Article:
Depression treatment boosts work productivity
A study by CAMH scientists reveals treatment for depression improves work productivity. While previous studies have found that depression has adverse effects on comprehension, social participation, and day-to-day-functioning, CAMH’s study is the first to look into the relationship between treatment and productivity. Dr. Carolyn Dewa, head of CAMH’s Centre for Research on Employment and Workplace Health, is the lead author of the study whose findings are published in the January 2012 issue of the Canadian Journal of Psychiatry.
Dr. Dewa and her team found that those study participants who had experienced a moderate depressive episode and received treatment were two and a half times more likely to be highly productive, compared with those who received no treatment. Likewise, study participants who experienced severe depression and received treatment were seven times more likely to be high-performing than those who had no treatment.
Although the results point to the benefits of treatment on work performance, data also showed a troubling trend: most study participants who experienced depression did not receive treatment.
Of the study participants diagnosed with a severe depressive episode, 57 per cent did not receive treatment. And, 40 per cent of study participants who experienced a moderate depressive episode did not receive treatment.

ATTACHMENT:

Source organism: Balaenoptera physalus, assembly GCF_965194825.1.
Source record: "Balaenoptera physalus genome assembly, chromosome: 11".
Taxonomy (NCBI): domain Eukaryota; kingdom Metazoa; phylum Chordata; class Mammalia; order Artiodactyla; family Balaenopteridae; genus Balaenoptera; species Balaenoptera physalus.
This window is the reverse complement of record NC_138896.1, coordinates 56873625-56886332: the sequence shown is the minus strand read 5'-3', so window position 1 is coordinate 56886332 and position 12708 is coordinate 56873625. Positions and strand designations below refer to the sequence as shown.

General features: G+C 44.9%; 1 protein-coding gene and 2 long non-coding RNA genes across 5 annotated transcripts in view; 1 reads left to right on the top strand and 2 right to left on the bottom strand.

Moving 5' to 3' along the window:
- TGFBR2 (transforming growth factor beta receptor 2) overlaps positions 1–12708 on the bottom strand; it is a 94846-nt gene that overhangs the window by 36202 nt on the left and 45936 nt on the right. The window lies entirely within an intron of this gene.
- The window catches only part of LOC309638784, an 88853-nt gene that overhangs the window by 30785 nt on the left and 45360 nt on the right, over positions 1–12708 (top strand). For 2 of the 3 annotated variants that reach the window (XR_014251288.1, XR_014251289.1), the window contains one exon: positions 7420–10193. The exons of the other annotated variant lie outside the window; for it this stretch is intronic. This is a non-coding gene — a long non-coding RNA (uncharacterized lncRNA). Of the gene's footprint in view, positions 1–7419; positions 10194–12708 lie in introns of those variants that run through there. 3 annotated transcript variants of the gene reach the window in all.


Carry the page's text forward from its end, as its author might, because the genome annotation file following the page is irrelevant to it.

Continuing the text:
“When we look at the success of workers in the sample who received treatment while still in the workplace, it really speaks to the importance of prevention and the need for employers to facilitate treatment and support,” said Dewa.
Mental illness costs the Canadian economy an estimated $51 billion annually, with a third of that attributed to productivity losses. Fear of discrimination continues to prevent people from accessing mental health services, while a lack of knowledge around supports available in the workplace and the community serves to further impede people from accessing the treatment they need to get well.
How can an employer help? According to Dewa: “It’s crucial that employers offer mental health interventions to their employees and support them in engaging in treatment—as well as continuing to support them as they transition back into the workplace.”